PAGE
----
Dec 1 Canadian Western Bank reported a
smaller-than-expected profit as the company set aside more money
to cover potential losses from loans to oil and gas companies in
the wake of a slump in oil prices.
The bank, which mainly lends to clients in the western
provinces of Canada, including oil-rich Alberta, said its total
allowance for credit losses increased almost 10 percent to
C$103.8 million (about $77 million) in the quarter ended Oct.
"Challenges included the negative impact of low oil prices
and regulatory factors on our small portfolio of loans to oil
and gas producers," Chief Executive Chris Fowler said.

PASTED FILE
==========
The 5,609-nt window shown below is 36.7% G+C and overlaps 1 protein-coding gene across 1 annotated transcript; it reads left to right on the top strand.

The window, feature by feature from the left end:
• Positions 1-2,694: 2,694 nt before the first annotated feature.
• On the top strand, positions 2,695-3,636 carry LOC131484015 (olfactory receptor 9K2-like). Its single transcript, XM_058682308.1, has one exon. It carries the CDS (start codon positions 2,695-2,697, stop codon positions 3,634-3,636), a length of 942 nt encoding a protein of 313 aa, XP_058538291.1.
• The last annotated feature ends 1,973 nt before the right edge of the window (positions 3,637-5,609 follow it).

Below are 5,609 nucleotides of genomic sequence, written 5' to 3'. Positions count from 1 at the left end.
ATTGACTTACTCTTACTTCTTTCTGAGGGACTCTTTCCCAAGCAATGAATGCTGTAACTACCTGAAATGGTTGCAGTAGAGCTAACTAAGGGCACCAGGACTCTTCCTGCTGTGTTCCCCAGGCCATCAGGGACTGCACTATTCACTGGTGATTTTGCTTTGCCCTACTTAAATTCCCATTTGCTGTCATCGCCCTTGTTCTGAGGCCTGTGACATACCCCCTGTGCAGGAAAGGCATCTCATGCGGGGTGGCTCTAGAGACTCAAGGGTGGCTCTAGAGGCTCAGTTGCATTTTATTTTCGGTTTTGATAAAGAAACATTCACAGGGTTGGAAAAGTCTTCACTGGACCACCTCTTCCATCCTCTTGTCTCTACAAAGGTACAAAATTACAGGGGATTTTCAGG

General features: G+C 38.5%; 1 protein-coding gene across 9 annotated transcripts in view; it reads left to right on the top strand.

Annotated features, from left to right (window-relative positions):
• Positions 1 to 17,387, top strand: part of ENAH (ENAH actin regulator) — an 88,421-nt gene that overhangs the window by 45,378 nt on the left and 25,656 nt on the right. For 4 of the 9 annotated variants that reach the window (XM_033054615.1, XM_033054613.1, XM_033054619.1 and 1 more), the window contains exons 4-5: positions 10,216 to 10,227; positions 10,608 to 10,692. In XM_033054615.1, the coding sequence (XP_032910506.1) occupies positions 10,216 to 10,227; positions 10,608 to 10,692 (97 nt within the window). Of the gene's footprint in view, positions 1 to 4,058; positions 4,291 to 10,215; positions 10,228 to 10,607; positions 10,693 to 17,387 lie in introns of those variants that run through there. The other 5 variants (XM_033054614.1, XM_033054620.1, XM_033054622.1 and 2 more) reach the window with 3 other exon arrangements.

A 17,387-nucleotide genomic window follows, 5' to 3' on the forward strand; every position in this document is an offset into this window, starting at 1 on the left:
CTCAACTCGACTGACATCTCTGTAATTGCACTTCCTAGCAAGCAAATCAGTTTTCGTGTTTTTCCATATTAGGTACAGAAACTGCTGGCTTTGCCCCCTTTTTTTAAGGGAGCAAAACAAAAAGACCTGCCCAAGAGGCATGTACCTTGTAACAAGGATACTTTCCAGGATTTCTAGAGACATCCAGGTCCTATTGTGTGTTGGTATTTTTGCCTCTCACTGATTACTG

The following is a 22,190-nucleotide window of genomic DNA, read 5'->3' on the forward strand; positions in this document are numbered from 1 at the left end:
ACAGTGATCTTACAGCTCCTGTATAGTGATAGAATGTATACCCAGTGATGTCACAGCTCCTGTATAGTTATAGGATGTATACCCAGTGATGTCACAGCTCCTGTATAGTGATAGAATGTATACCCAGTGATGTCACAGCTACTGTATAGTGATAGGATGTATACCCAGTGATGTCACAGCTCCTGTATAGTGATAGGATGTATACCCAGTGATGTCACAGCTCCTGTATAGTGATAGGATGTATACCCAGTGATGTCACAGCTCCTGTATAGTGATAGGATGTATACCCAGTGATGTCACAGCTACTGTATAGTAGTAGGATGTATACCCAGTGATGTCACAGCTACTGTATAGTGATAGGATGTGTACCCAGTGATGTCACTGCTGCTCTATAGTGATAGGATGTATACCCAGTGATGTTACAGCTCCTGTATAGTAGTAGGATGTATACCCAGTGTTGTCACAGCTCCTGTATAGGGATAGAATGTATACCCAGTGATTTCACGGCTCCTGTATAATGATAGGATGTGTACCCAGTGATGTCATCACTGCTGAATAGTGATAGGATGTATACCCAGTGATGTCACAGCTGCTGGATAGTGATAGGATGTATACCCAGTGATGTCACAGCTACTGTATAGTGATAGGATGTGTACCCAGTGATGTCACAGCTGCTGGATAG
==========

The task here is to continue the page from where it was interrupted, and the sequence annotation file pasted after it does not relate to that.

"We took a proactive approach to resolve positions within
this portfolio, which resulted in higher-than-expected
provisions for credit losses."
A nearly 55 percent drop in oil prices since mid-2014 has
forced banks to cut credit lines for oil and gas companies.
On an adjusted basis, the company earned 59 Canadian cents
per share, missing the average analyst estimate by 1 cent,
according to Thomson Reuters I/B/E/S.
The net income attributable to shareholders fell to C$47.8
million, or 54 Canadian cents per share, from C$53 million, or
66 Canadian cents per share, a year earlier.
($1 = C$1.3404)
(Reporting by Vishaka George in Bengaluru; Editing by Savio
D'Souza and Saumyadeb Chakrabarty)